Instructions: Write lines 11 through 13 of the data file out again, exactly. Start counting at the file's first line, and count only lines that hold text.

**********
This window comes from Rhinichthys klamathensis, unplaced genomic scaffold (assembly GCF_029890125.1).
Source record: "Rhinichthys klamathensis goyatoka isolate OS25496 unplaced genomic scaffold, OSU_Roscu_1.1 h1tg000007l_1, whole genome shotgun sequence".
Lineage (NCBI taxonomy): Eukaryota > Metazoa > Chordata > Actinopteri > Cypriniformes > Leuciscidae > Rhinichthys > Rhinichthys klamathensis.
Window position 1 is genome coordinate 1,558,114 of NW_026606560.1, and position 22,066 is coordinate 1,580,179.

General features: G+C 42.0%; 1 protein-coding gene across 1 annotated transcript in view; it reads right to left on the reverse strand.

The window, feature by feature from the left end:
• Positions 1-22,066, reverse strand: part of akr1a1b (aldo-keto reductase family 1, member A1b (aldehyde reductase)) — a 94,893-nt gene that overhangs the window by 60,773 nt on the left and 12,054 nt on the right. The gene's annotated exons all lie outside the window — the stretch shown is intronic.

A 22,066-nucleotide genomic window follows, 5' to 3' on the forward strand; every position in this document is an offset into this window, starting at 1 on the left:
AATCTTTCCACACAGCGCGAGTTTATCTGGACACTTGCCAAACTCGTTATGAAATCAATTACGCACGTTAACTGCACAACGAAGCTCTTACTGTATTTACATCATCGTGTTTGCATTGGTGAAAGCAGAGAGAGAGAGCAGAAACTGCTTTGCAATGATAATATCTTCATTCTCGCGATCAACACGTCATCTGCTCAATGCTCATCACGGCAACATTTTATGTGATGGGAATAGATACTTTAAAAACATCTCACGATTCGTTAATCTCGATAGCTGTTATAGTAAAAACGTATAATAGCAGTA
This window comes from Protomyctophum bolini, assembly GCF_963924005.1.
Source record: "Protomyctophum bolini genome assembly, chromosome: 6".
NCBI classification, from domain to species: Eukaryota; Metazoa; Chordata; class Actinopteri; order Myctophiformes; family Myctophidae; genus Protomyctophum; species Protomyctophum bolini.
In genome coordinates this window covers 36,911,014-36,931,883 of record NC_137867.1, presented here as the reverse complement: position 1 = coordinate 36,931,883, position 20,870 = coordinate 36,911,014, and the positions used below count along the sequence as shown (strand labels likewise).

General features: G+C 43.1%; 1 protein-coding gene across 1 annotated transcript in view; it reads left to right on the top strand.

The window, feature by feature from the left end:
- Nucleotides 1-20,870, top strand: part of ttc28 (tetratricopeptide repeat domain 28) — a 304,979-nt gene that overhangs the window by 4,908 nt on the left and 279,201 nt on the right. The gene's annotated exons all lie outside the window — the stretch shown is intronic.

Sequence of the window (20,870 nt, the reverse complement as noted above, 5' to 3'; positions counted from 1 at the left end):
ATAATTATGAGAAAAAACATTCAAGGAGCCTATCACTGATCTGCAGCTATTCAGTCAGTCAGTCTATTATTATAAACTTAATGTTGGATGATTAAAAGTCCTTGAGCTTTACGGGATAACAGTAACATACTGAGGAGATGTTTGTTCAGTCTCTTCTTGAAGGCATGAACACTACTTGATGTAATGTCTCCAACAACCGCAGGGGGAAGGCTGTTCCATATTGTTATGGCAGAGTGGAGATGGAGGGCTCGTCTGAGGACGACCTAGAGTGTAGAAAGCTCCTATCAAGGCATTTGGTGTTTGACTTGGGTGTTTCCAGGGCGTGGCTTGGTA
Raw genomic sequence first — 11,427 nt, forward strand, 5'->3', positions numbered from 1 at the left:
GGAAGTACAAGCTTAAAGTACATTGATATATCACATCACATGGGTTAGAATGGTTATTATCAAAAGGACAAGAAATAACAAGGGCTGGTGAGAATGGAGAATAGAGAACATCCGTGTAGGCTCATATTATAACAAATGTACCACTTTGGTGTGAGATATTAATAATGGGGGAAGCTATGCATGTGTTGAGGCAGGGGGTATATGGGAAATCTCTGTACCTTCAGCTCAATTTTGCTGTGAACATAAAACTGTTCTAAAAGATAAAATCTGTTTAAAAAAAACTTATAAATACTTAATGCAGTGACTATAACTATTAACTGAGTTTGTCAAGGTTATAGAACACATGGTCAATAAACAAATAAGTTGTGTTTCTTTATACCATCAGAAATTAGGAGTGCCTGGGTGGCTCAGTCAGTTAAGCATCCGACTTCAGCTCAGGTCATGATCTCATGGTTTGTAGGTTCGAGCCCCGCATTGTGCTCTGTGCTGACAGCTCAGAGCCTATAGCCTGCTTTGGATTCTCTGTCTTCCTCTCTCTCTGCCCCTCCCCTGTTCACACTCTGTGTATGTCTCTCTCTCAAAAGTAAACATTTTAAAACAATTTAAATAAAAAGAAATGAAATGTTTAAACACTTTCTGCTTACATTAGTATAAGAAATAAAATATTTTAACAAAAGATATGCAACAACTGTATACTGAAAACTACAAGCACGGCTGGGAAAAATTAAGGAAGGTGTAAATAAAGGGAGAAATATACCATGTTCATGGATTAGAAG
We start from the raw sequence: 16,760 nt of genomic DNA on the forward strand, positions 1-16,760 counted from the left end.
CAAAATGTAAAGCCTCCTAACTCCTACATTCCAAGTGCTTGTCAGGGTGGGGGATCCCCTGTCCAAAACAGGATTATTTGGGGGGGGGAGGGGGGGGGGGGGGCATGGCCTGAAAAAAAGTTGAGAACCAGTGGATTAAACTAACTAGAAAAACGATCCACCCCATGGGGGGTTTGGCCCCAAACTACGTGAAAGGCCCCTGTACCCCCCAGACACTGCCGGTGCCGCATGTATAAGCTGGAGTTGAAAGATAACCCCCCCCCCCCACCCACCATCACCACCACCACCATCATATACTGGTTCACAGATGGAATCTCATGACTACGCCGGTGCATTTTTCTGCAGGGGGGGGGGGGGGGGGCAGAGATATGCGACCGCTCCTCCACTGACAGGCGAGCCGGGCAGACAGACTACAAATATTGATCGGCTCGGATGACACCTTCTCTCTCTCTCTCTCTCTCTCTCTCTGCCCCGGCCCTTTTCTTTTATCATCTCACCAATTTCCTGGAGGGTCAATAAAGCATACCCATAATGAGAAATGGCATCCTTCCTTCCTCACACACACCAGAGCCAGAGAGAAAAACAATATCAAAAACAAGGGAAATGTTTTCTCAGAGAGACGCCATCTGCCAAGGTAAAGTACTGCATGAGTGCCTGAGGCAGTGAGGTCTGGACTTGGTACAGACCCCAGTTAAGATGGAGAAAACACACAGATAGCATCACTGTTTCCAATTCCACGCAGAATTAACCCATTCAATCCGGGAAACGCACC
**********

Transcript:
Source record: "Protomyctophum bolini genome assembly, chromosome: 6".
NCBI classification, from domain to species: Eukaryota; Metazoa; Chordata; class Actinopteri; order Myctophiformes; family Myctophidae; genus Protomyctophum; species Protomyctophum bolini.
In genome coordinates this window covers 36,911,014-36,931,883 of record NC_137867.1, presented here as the reverse complement: position 1 = coordinate 36,931,883, position 20,870 = coordinate 36,911,014, and the positions used below count along the sequence as shown (strand labels likewise).